The emergence of private higher education (PHE) in Ghana: an assessment of the internal quality assurance mechanisms in private universities in Ghana

Odjidja, Josephine (2021) The emergence of private higher education (PHE) in Ghana: an assessment of the internal quality assurance mechanisms in private universities in Ghana. PhD thesis, University of Nottingham.

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Abstract

“An astonishing academic transformation has taken place in Ghana in the last three decades, evidenced by the infiltration of private sector ownership in the higher education sector.”

The 1990s saw a new phenomenon emerge in Ghana – it was the beginning of private higher education following a deregulation of the higher education sector to allow the private sector to venture into the provision of higher education. Since then, there been an upsurge in the number of private universities in Ghana with 98 private universities and private university colleges, currently. While this emergence has made higher education more accessible, the society has some concerns about the compromise of quality and standards at the private universities.

The topic of this thesis addressed an understudied and essential phenomenon in the history of Ghana. Based on the interpretive theory of social constructivism, this study used qualitative research methods such as interviews, questionnaires and document analysis to explore the perspectives of quality assurance leads on quality assurance mechanisms in eight private universities and two regulatory bodies in Ghana. Specifically, the study focused on efficacy of the frameworks used by private universities to assess their inputs, processes, outputs and outcomes with the view to understand their robustness, evolvement of the systems and ultimately model a quality assurance framework for the sector. The findings, which were analysed using thematic analysis, will make a wider impact by generating new knowledge on the dynamics of private higher education, which will, ultimately, be of value to policy makers who develop quality assurance policies to augment the sustainability of private higher education and allay public concerns.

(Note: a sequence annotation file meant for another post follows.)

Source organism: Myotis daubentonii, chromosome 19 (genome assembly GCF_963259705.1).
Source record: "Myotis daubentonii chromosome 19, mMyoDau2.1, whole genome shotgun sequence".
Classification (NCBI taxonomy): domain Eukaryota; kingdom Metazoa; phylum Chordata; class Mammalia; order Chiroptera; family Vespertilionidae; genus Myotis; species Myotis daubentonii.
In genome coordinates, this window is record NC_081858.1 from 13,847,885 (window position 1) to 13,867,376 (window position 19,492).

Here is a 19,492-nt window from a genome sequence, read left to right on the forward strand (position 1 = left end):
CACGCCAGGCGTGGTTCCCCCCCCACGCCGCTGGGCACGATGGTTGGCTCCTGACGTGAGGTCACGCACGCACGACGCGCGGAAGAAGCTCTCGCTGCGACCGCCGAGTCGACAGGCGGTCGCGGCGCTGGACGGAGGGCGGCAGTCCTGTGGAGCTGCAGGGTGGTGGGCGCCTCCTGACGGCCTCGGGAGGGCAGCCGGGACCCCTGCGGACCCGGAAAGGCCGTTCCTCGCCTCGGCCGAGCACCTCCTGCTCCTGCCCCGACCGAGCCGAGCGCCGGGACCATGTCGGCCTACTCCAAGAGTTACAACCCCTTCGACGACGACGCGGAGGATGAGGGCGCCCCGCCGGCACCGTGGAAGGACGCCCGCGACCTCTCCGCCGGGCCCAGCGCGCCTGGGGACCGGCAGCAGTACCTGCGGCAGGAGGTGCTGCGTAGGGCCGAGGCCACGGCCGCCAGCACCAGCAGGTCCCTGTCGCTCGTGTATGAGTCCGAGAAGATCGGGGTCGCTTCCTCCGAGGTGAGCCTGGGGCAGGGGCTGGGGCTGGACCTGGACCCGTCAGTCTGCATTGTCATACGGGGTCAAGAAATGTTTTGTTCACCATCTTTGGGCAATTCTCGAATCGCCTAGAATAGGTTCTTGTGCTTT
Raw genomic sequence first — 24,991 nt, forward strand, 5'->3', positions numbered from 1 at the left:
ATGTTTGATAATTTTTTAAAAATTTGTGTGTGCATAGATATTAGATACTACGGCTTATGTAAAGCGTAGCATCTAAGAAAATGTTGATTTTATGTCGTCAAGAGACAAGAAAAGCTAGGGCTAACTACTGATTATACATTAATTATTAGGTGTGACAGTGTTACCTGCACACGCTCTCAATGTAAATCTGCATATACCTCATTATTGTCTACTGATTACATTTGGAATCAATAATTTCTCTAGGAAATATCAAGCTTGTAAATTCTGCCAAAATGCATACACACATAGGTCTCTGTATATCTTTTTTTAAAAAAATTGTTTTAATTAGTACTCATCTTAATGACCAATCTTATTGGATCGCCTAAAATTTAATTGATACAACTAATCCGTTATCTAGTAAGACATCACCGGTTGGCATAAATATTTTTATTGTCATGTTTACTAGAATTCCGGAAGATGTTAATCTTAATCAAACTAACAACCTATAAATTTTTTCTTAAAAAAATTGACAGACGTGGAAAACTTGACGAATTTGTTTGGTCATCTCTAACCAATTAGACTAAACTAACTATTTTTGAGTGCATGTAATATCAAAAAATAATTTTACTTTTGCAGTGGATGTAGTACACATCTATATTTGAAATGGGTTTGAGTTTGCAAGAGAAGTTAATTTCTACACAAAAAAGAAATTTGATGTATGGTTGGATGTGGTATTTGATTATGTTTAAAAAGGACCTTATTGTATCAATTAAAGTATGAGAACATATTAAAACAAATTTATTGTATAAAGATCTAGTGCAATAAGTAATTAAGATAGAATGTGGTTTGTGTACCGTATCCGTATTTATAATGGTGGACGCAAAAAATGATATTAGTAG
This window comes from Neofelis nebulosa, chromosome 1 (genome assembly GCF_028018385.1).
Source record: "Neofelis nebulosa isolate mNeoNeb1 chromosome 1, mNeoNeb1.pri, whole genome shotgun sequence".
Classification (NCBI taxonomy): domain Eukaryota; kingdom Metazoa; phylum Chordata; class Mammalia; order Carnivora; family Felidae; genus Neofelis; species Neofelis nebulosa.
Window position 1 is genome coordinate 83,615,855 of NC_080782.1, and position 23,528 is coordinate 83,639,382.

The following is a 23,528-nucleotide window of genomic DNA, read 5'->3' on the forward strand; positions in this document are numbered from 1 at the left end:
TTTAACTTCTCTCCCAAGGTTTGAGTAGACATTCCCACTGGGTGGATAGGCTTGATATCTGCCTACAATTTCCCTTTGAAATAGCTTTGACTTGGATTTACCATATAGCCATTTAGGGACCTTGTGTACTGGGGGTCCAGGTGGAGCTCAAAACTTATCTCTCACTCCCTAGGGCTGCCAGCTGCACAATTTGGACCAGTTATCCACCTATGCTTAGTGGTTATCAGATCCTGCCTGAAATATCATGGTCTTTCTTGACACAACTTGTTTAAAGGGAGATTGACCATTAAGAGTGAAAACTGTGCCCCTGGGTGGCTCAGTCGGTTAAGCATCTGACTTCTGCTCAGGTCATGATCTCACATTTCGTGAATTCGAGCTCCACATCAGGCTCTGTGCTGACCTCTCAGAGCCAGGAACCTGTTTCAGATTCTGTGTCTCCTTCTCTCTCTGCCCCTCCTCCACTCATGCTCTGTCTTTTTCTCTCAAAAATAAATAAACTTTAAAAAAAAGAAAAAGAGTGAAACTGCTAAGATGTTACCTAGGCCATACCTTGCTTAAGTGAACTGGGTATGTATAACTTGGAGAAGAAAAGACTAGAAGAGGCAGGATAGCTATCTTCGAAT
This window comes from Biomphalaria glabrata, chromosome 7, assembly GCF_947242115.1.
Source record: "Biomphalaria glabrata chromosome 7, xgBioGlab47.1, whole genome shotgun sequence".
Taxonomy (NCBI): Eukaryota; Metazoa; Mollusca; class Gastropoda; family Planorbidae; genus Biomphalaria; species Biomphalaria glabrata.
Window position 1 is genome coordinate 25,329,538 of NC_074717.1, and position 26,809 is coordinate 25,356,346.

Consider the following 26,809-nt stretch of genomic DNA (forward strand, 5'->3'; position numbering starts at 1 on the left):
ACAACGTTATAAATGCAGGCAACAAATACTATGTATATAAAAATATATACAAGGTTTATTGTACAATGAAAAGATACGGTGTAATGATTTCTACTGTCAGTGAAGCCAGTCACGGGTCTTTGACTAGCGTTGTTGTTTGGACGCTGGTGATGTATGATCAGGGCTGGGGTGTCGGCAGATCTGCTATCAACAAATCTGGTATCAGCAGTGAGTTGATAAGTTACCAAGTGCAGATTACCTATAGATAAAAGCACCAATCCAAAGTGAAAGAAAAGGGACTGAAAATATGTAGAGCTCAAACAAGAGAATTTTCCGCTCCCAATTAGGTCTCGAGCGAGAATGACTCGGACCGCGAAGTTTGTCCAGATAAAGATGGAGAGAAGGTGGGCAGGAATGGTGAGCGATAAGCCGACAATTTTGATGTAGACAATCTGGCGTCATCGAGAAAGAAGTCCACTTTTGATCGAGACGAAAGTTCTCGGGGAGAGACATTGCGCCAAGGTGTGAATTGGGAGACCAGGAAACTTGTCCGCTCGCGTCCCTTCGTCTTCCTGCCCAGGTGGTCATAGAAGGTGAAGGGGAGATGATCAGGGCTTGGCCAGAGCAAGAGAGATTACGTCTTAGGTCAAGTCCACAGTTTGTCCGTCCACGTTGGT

This study is divided into seven chapters. The first three chapters dealt with the development of higher education and quality in both the Ghanaian and international contexts while the latter chapters dealt with the analysis and discussion of the findings and the researcher’s final thoughts and recommendations.

The findings of the study indicated that although each of the participating universities had a quality assurance unit, the existing internal quality assurance practices focused mainly on planning, implementing the plan, monitoring and evaluation. The processes that were identified to be weak or non-existent were data collection, benchmarking and improving quality. On the back of this study was the submission that quality is a matter of agreement and setting of parameters within the specific context of the country. In addition, the focus on quality indicators varied from one university to the other. One applicable theory that underpinned this submission was the Attributive Theory of Quality which posits that quality is made up of dimensions or attributes which must interact with each other to form quality. However, as the study informed us that not all the attributes of quality are captured and assured in the participating universities, coupled with the finding that quality indicators differed from one university to the other, an important theoretical implication is that the National Accreditation Board in Ghana, in consultation with stakeholders must initiate a debate at the national level to set the parameters for quality in Ghana. Ultimately, the major contribution made by the study was the modelling of a quality assurance framework that considers the deficiencies that emanated from the study.

Item Type: Thesis (University of Nottingham only) (PhD)
Supervisors: McGrath, Simon
Thondhlana, Juliet
Keywords: Education, Higher, Ghana; Free enterprise; Universities and colleges; Quality assurance
Subjects: L Education > LB Theory and practice of education > LB2300 Higher education
Faculties/Schools: UK Campuses > Faculty of Social Sciences, Law and Education > School of Education
UK Campuses > Faculty of Social Sciences, Law and Education > Institute of Work, Health and Organisations
Item ID: 66874
Depositing User: Odjidja, Josephine
Date Deposited: 31 Dec 2021 04:41
Last Modified: 31 Dec 2021 04:41
URI: http://eprints.nottingham.ac.uk/id/eprint/66874

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